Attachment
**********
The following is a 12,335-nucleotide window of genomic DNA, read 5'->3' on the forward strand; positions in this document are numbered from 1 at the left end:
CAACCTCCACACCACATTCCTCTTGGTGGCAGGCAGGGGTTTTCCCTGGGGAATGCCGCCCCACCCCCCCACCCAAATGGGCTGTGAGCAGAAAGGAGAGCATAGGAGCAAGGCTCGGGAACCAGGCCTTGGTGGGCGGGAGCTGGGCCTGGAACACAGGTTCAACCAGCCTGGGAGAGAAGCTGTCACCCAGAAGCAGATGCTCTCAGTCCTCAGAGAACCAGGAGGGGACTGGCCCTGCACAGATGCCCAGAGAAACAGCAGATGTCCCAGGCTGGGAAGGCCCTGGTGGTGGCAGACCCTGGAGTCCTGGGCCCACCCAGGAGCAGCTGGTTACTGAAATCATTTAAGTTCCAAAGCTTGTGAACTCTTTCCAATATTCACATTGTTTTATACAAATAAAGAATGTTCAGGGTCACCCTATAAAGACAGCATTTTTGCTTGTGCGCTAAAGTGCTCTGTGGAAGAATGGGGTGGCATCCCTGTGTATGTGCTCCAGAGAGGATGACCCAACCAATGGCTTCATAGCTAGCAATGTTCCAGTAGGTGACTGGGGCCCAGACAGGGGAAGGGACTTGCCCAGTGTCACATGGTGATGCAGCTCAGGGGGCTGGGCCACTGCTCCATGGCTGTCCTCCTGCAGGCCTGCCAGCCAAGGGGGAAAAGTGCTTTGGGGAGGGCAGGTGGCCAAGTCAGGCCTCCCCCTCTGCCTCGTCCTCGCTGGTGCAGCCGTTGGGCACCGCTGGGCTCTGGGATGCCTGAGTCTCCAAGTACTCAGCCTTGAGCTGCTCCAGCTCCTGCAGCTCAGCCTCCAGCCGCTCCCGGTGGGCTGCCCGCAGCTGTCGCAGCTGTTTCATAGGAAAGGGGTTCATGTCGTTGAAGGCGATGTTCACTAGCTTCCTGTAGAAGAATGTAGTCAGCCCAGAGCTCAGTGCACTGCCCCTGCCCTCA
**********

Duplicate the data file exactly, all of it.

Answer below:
The following is a 12,335-nucleotide window of genomic DNA, read 5'->3' on the forward strand; positions in this document are numbered from 1 at the left end:
CAACCTCCACACCACATTCCTCTTGGTGGCAGGCAGGGGTTTTCCCTGGGGAATGCCGCCCCACCCCCCCACCCAAATGGGCTGTGAGCAGAAAGGAGAGCATAGGAGCAAGGCTCGGGAACCAGGCCTTGGTGGGCGGGAGCTGGGCCTGGAACACAGGTTCAACCAGCCTGGGAGAGAAGCTGTCACCCAGAAGCAGATGCTCTCAGTCCTCAGAGAACCAGGAGGGGACTGGCCCTGCACAGATGCCCAGAGAAACAGCAGATGTCCCAGGCTGGGAAGGCCCTGGTGGTGGCAGACCCTGGAGTCCTGGGCCCACCCAGGAGCAGCTGGTTACTGAAATCATTTAAGTTCCAAAGCTTGTGAACTCTTTCCAATATTCACATTGTTTTATACAAATAAAGAATGTTCAGGGTCACCCTATAAAGACAGCATTTTTGCTTGTGCGCTAAAGTGCTCTGTGGAAGAATGGGGTGGCATCCCTGTGTATGTGCTCCAGAGAGGATGACCCAACCAATGGCTTCATAGCTAGCAATGTTCCAGTAGGTGACTGGGGCCCAGACAGGGGAAGGGACTTGCCCAGTGTCACATGGTGATGCAGCTCAGGGGGCTGGGCCACTGCTCCATGGCTGTCCTCCTGCAGGCCTGCCAGCCAAGGGGGAAAAGTGCTTTGGGGAGGGCAGGTGGCCAAGTCAGGCCTCCCCCTCTGCCTCGTCCTCGCTGGTGCAGCCGTTGGGCACCGCTGGGCTCTGGGATGCCTGAGTCTCCAAGTACTCAGCCTTGAGCTGCTCCAGCTCCTGCAGCTCAGCCTCCAGCCGCTCCCGGTGGGCTGCCCGCAGCTGTCGCAGCTGTTTCATAGGAAAGGGGTTCATGTCGTTGAAGGCGATGTTCACTAGCTTCCTGTAGAAGAATGTAGTCAGCCCAGAGCTCAGTGCACTGCCCCTGCCCTCA